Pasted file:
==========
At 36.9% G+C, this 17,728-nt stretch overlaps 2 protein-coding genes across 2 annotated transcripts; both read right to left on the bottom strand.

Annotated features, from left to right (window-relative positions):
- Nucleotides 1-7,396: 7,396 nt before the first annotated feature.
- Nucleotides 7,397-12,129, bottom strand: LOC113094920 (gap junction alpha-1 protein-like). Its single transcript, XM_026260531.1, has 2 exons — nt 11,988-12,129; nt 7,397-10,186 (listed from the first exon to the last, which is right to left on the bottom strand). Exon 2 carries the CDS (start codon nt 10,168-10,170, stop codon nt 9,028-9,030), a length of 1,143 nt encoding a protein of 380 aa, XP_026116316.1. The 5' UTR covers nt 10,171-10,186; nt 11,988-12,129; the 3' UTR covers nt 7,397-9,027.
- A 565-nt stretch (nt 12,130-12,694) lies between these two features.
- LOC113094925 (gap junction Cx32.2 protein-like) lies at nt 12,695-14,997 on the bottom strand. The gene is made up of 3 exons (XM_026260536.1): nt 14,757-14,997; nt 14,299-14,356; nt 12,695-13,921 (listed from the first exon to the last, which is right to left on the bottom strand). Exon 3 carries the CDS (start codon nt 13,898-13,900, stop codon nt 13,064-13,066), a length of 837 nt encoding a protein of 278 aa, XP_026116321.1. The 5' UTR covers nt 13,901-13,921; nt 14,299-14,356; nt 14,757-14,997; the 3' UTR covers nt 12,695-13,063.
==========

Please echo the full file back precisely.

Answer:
At 36.9% G+C, this 17,728-nt stretch overlaps 2 protein-coding genes across 2 annotated transcripts; both read right to left on the bottom strand.

Annotated features, from left to right (window-relative positions):
- Nucleotides 1-7,396: 7,396 nt before the first annotated feature.
- Nucleotides 7,397-12,129, bottom strand: LOC113094920 (gap junction alpha-1 protein-like). Its single transcript, XM_026260531.1, has 2 exons — nt 11,988-12,129; nt 7,397-10,186 (listed from the first exon to the last, which is right to left on the bottom strand). Exon 2 carries the CDS (start codon nt 10,168-10,170, stop codon nt 9,028-9,030), a length of 1,143 nt encoding a protein of 380 aa, XP_026116316.1. The 5' UTR covers nt 10,171-10,186; nt 11,988-12,129; the 3' UTR covers nt 7,397-9,027.
- A 565-nt stretch (nt 12,130-12,694) lies between these two features.
- LOC113094925 (gap junction Cx32.2 protein-like) lies at nt 12,695-14,997 on the bottom strand. The gene is made up of 3 exons (XM_026260536.1): nt 14,757-14,997; nt 14,299-14,356; nt 12,695-13,921 (listed from the first exon to the last, which is right to left on the bottom strand). Exon 3 carries the CDS (start codon nt 13,898-13,900, stop codon nt 13,064-13,066), a length of 837 nt encoding a protein of 278 aa, XP_026116321.1. The 5' UTR covers nt 13,901-13,921; nt 14,299-14,356; nt 14,757-14,997; the 3' UTR covers nt 12,695-13,063.